"The way I see it, it gives me also freedom to be gay in the city, the freedom to live my life."
"Copenhagen has a very special place in gay history," says Bondam from his cafe perch overlooking the city's main square through huge windows. He waves his hand toward city hall, an unlovely building that looms over the square. "It was this house over here that held the first registered partnership in the world. The law today is copied in a lot of other places in the world."
Homosexuality was decriminalized in Denmark way back in 1930, although attitudes waxed and waned in the following decades. In 1961, male prostitution was criminalized if the prostitute was under 21; the Ugly Law, as it became known, was repealed in 1965 and male and female prostitution were equally legal by 1967, the same year that pornography was decriminalized.
The age of consent for gay and straight sex was set at 15 in 1976 and registered partnerships became legal in 1989.
"Denmark was the first country where a pornographic law was liberated," continues Uffe Elbaek, head of the recent Copenhagen Outgames. "We were the first nation where you were allowed to have a partnership with your boyfriend or girlfriend. So for sure, it's been a long tradition for people to create their own lifestyle."
Jakob Hougaard is another of Copenhagen's gay deputy mayors and, at 33, is the youngest mayor. "Denmark is known for being a very cozy place," he tells me. "We don't have in the Danish culture a very divided image of each other, actually we have in Denmark a very egalitarian culture. Being on the eye level of other people, and being on the same boat -- those are metaphors for Danish culture, so that's important values in Denmark.
"The gay community is not as segregated as I experienced in Toronto, where there is a part of the city with rainbows all over the place and every store and every boutique and bar was gay," says Hougaard. "I think you will see it more mixed in Copenhagen and you will also see that as a gay you will also be going to straight bars with no problems."
But does this welcoming attitude extend to other forms of nightlife? Bondam tells me of the city's intervention in a gay cruising spot. "There's an outside cruising area in one of the parks ... and the city, they cut down some bushes, and there was a big roar in the gay community about that, because we were taking the 'erotic oasis' away from the city."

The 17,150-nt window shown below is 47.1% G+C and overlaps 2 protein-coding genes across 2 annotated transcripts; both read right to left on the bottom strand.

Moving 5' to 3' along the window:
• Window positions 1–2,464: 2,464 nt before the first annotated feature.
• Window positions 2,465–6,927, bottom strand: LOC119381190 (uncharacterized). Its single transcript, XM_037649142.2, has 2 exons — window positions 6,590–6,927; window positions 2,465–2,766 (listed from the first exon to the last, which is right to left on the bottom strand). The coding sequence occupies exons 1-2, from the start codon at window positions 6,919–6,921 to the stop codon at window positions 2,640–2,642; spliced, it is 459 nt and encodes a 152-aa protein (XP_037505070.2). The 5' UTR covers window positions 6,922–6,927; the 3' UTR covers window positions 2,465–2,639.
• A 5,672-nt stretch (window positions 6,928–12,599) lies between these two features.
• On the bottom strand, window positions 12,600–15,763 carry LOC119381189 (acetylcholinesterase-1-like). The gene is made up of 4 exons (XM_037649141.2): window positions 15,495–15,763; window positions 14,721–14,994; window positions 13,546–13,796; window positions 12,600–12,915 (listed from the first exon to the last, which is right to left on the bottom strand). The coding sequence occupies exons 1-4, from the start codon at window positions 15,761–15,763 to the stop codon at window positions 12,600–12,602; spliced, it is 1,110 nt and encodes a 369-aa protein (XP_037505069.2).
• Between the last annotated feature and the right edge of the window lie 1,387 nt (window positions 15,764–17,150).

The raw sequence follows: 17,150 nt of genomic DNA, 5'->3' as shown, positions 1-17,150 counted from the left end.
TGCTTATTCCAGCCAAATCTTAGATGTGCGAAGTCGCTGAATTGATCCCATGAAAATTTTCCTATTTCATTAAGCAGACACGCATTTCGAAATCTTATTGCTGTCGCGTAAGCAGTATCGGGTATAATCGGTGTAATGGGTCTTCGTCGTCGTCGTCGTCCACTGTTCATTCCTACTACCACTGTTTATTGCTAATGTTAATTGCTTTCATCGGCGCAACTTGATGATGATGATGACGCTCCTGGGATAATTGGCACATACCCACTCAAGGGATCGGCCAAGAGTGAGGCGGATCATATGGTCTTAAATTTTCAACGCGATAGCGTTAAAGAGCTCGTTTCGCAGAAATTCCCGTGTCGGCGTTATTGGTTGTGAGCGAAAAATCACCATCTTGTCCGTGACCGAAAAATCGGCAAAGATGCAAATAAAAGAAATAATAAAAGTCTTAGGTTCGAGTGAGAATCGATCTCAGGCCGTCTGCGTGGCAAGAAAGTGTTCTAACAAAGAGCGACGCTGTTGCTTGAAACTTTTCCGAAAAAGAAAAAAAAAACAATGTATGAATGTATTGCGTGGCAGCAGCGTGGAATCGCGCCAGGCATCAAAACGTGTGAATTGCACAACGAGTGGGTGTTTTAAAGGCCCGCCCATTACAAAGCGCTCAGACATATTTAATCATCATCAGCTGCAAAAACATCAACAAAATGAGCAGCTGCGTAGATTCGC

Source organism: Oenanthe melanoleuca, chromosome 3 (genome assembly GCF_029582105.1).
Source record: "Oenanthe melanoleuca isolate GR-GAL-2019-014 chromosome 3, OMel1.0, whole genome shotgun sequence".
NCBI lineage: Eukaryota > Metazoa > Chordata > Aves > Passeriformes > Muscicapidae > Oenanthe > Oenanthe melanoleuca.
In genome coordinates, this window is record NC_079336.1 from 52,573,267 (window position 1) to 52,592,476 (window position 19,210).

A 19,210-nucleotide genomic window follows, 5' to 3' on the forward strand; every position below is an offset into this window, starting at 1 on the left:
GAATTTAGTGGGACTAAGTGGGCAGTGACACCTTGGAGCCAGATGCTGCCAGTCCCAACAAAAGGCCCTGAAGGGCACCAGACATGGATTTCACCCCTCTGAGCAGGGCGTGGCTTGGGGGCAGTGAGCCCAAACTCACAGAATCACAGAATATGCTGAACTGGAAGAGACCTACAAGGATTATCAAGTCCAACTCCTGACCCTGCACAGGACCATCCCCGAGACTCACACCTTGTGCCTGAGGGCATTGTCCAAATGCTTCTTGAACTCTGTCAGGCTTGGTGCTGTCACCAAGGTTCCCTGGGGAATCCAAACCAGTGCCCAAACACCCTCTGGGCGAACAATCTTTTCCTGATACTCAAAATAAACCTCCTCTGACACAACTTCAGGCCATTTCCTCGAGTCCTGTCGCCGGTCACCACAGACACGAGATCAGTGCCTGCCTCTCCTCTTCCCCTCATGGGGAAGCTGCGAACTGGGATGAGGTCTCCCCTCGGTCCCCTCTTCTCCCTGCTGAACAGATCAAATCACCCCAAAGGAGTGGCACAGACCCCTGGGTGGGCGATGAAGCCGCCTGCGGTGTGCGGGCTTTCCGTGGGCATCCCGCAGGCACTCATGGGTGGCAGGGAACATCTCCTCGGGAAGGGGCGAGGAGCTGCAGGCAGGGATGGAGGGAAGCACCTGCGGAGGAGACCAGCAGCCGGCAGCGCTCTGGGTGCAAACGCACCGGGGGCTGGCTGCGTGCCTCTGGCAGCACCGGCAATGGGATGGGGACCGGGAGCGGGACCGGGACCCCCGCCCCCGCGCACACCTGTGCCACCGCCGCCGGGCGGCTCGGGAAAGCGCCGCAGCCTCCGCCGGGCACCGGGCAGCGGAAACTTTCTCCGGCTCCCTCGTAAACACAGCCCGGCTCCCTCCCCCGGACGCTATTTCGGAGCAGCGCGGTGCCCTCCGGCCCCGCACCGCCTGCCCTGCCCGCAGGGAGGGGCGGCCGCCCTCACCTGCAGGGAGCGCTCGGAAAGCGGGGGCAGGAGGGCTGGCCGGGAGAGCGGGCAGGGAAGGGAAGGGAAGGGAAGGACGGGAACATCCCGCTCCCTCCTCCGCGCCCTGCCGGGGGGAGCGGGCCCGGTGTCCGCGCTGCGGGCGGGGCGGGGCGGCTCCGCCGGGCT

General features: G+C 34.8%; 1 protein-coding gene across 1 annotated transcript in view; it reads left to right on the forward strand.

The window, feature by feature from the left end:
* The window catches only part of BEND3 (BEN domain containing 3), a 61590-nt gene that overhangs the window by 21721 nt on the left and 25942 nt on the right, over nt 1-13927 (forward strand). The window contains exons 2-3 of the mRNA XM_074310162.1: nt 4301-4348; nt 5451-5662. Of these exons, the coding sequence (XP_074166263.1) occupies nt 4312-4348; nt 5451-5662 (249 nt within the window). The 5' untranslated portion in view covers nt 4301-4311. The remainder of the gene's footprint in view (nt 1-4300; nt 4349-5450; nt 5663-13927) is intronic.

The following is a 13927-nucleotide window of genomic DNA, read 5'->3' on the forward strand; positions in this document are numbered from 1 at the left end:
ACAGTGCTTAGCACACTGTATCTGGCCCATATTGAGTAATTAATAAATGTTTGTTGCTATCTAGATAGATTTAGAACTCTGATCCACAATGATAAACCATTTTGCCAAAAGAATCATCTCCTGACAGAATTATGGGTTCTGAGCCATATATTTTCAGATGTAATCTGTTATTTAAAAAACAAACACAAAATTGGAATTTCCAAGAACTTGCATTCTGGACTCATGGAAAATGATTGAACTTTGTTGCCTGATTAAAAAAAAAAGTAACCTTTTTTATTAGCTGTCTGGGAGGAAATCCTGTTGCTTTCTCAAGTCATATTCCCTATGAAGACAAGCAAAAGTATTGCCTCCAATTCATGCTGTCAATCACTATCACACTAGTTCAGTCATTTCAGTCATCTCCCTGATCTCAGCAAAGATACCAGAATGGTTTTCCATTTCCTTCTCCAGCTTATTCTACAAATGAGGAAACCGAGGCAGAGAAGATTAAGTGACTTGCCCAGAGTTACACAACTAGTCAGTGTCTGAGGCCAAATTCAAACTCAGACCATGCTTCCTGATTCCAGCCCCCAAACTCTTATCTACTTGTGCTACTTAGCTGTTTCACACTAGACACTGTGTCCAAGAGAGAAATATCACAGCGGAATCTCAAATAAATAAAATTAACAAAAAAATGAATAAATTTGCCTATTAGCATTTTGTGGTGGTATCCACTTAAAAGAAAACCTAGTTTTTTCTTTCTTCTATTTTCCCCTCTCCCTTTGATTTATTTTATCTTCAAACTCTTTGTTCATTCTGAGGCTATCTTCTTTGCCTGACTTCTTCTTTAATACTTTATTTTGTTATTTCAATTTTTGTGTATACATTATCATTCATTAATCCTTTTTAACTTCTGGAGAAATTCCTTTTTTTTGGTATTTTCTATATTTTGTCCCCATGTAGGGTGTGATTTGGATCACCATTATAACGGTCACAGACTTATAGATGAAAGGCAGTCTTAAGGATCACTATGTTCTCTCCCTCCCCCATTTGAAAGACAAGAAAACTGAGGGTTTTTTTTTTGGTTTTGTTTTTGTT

Digging deeper, I discover the city's intervention was perhaps somewhat workaday. "Of course you're allowed to have sex if you don't hurt anybody or you don't disturb anybody," explains Bondam. "But one of the problems up there in the park was also it is a playground during the day, and those guys, they left condoms out there. I mean, I don't want to look at used condoms on the street, and children shouldn't look on a used condom....
"If you want to have sex during the night, for Christ's sake, clean up after your act. I'm very much a politician who's into the responsibility thing. I mean, everybody has a responsibility for life in the city.... It takes millions and millions to pick this up. We could use this money for something else, if you just put it into the dustbin."
Equality and difference
Danes possess a sense of civic entitlement unique to Scandinavia. Even casual conversations reveal a profoundly democratic culture; people from all walks of life are active and engaged in shaping their society and social barriers seem relatively few.
Everyone -- even the most perverted of homosexuals -- assumes the right to be free, not just behind closed doors, but openly. It's widely accepted that everyone ought to participate in public life and that even unconventional attitudes and activities ought to be represented in the public realm, with a share of public recognition, public funds and public space.
Danish queers have somehow managed to achieve both equality and difference -- both sides of what remains, even for many of the world's most liberated gay communities, a brutal trade-off.
A trip to Copenhagen allows visitors to bask in a unique environment of warmth and freedom, in a culture that inspires with its refreshing outlook and achievements.